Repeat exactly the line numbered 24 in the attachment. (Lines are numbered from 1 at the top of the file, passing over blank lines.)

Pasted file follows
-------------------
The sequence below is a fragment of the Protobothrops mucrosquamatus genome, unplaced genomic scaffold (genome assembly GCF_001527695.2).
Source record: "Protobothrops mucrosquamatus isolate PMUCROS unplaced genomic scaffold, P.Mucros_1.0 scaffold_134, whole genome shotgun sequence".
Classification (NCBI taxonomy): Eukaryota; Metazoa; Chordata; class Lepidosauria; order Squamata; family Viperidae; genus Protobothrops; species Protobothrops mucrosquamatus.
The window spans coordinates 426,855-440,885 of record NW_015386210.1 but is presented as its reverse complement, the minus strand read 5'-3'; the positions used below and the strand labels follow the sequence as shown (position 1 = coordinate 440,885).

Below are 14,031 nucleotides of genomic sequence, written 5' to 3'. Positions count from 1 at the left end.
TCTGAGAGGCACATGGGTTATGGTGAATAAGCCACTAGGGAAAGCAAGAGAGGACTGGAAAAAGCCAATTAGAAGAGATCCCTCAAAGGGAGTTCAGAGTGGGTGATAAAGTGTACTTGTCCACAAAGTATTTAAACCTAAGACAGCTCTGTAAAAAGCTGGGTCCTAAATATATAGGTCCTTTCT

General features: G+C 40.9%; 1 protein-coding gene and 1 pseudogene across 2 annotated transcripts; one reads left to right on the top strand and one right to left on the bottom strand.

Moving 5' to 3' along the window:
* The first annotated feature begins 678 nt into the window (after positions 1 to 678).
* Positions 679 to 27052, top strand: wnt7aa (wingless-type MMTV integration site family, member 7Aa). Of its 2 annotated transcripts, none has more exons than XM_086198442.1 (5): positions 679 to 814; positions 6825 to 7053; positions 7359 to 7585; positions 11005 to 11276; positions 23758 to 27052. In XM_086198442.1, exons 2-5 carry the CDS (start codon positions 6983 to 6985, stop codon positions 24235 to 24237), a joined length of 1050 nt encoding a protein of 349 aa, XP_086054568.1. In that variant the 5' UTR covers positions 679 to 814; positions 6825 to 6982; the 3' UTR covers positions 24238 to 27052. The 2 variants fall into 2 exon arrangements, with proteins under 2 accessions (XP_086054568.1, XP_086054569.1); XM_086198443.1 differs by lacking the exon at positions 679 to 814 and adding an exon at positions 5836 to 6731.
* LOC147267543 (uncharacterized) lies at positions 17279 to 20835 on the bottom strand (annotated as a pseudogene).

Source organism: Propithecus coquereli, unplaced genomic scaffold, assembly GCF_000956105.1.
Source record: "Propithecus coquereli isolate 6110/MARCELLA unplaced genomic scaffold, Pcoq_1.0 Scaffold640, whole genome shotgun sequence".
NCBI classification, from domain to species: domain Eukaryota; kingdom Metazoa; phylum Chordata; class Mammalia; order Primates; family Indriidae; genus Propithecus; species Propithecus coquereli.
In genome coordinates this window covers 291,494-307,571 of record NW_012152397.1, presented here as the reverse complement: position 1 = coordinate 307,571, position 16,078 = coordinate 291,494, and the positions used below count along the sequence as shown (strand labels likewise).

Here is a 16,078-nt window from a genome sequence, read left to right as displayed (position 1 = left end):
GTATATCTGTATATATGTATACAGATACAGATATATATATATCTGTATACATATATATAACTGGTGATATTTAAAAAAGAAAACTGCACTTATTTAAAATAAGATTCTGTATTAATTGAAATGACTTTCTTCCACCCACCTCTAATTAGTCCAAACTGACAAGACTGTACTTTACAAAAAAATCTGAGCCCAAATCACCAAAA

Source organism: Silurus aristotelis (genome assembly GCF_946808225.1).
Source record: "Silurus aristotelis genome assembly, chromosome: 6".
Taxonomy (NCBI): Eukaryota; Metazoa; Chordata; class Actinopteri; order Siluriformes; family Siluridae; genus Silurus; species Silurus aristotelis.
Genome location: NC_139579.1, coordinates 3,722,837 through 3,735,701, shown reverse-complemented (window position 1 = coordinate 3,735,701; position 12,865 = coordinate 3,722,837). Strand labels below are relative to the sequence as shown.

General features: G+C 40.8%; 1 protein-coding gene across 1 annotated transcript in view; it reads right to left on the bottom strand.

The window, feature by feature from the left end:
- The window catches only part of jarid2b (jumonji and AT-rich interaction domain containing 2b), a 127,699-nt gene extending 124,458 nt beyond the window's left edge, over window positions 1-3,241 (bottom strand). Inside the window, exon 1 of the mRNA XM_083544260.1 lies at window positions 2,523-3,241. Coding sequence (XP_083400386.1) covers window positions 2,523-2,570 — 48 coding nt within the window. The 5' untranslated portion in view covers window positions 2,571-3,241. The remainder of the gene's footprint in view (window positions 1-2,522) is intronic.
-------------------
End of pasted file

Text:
- The window catches only part of jarid2b (jumonji and AT-rich interaction domain containing 2b), a 127,699-nt gene extending 124,458 nt beyond the window's left edge, over window positions 1-3,241 (bottom strand). Inside the window, exon 1 of the mRNA XM_083544260.1 lies at window positions 2,523-3,241. Coding sequence (XP_083400386.1) covers window positions 2,523-2,570 — 48 coding nt within the window. The 5' untranslated portion in view covers window positions 2,571-3,241. The remainder of the gene's footprint in view (window positions 1-2,522) is intronic.